Thus starts our journey. As a parent watching the devastation that is unfolding in Japan, I can’t help but feel lucky and blessed that my child is safe and sound. My daughter is about to turn seven. She was born after 9/11, only a year old when Katrina hit New Orleans, and even last year I thought her too young to really allow her to grasp the concept of the earthquake in Haiti.
But next month she will be seven, and I will not be able to shield her much longer from the realities of life. My thoughts turned to how I can frame this for her, what lessons I can bring to the table. My daughter is a Girl Scout, a second year Daisy soon to bridge to Brownie. A big part of Girl Scouts is community service, along with the parts of the Girl Scout Law – “Considerate and Caring”, “Friendly and Helpful”, and “Be a Sister to Every Girl Scout”.
I talked to Elisabeth, showed her the videos of the damage in Japan, explained that so many were without homes and their toys. She asked if they didn’t have homes, where do they go to the bathroom? After a giggle escaped my lips at the absurdity of the question, I sobered and honestly told her, honey – that’s the point.
I put the bag of pennies I brought home in front of her (I had a coffee cup-ful sitting at work). I asked if she would like to try to collect pennies to raise money to send to the Girl Scouts in Japan so they can help their communities. I could have easily picked Red Cross or another organization, but I wanted her to see that she was helping other girls like herself.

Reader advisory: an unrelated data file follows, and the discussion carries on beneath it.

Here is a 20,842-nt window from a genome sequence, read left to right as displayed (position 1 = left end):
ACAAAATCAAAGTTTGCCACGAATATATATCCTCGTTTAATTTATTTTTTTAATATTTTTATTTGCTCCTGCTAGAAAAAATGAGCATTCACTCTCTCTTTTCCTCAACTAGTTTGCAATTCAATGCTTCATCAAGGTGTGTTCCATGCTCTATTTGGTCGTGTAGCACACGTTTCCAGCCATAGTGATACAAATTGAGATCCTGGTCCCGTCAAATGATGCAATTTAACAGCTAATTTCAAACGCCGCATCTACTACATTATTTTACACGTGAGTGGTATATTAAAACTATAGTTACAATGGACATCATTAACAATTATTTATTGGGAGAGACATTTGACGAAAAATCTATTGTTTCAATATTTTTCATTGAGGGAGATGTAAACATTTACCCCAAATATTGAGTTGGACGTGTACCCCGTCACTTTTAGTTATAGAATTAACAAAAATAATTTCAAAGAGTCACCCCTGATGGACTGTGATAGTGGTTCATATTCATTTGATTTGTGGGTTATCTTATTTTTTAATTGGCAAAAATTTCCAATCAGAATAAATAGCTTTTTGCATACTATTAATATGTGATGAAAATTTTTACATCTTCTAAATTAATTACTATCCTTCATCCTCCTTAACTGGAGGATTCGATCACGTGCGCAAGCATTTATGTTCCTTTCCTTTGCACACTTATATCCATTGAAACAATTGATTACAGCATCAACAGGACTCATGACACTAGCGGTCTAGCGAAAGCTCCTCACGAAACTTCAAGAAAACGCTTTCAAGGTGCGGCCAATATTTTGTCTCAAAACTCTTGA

She agreed she would like to help, and even offered up her own precious hoard of pennies she’s had since she was 3-years old – the collection being 3 times the size of my own coffee cup collection.
So we spent the evening before bedtime counting and piling pennies by tens – one thousand, three hundred and twenty-three to be exact.
Since every undertaking should have a time limit and goal, we decided to see if we can collect 1 million pennies by her birthday in April, giving us a month and a half. A million pennies is a lot, I admit, $10,000 total – but the number seems fun, and will keep us trying to come up with new ideas to find the pennies.
I’ve created this blog to record our experiment, share with others, and to bring awareness to our cause. I hope you follow us and even give my daughter some encouragement along the way, I know she would love to read any positive messages left for her. Off and on I will have her post her own thoughts – to be coded in a different color.
Here is a link to a message from the Girl Scouts of Japan and their request for monentary donations at this point in time. WAGGS is the World Association of Girl Guides and Girl Scouts, of which both Japan and the US are a part of.